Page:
Twenty minutes to undo what a lifetime had built. Twenty minutes in his office with some pitiful soul hoping to improve her life. She had left her lipstick on his collar, and the smell of her cheap perfume all over his jacket. Twenty minutes in the court, at the end of her rope. Lydia thanked her lawyer and slid into her worn coat. She walked away alone, down the sun-drenched steps, towards the bus. Her knotted hands held tight to her purse as she sat watching the streets of her town sliding by. The market she shopped at, the gas station where he had her buy lotto tickets every week. The park they had once walked hand in hand together. The world was a new and strange place.
The movers came that afternoon. She hadn’t wasted time in calling. Lydia was nothing if not efficient. Three messages were on the answering machine, one from each of her girls. They seemed to offer only weak assurances from thousands of miles away. Her heart warmed with hearing their voices. They were the best thing he could have given her.
Ed only showed up as the last of his things were being loaded into the grimy white truck. He stood somberly in front of her on the porch. A strange sadness came over his face as if he just realized what was happening.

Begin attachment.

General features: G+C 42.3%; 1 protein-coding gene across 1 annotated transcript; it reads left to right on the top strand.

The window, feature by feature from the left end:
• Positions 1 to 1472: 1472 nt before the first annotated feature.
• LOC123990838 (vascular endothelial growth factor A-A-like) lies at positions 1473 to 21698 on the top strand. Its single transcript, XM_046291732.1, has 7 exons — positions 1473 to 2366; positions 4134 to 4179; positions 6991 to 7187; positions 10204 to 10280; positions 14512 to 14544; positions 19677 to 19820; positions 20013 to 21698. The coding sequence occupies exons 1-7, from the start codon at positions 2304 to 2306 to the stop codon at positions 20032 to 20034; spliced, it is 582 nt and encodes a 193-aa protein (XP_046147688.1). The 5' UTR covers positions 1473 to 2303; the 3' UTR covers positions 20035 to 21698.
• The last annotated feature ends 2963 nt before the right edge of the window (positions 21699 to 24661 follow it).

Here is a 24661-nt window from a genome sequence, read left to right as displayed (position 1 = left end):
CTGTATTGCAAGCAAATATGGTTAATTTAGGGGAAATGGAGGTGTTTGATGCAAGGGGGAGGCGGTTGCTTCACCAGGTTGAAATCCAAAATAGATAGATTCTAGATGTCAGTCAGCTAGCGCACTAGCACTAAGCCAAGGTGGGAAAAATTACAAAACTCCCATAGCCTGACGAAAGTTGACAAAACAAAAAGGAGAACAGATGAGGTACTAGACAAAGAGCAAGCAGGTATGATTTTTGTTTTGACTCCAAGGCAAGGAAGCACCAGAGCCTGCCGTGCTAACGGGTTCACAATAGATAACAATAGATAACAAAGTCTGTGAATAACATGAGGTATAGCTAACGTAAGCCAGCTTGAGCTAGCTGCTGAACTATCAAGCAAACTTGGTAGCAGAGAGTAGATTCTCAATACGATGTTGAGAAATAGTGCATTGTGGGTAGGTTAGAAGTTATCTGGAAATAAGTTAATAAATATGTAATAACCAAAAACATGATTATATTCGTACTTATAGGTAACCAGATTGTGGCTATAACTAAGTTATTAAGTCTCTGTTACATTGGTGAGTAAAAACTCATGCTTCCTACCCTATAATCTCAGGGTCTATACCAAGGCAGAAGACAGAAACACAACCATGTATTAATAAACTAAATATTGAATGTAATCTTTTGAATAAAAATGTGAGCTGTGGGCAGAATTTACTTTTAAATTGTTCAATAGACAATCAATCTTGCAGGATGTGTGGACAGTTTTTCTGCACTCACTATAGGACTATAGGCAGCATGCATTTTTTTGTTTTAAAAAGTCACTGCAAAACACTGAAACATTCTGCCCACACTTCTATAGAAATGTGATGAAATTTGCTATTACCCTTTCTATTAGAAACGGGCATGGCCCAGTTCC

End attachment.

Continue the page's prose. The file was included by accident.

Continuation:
“Well.” He waited for her to fill in his blanks, like a little boy without direction. When she stared blankly at him, an anger and bitterness surfaced in his eyes and face. “I hope you’re happy.” She turned and closed the door behind her, locking him away. She stood still, eyes closed for a few endless moments. Happy. The word simmered under her skin, a most alien idea. Then, with the clarity she had not possessed since she was a little girl, she went to work.
She dug into the back of her bottom bureau drawer, behind the lacy knickers and vanilla slips. To an old pair of nylons she had long since worn through. Balled up, and tightly wound around her contingency plan. Ten dollars, every week, for the last twenty some years. Just in case. Not enough to notice, but enough to make a difference on a rainy day. Lydia held the dense ball between her hands and took a deep breath. This was the contingency. This was her rainy day.
She fidgeted around the house, suddenly not feeling comfortable in its lonely halls and empty rooms. Places still smelled of his cologne, of the roast she had cooked him a month ago, the night she had found the evidence. The same night something deep inside her had broken loose.
She couldn’t find the stomach for food. So, she poured herself a drink and sat in the living room, staring blankly at the freshly vacuumed carpet, the newly dusted shelves. The lifetime of duties now faced her like a museum display. The drink made her dizzy. She wobbled down the hallway and laid down on her side of the empty bed. Still clothed in her best but much dated suit, Lydia fell asleep.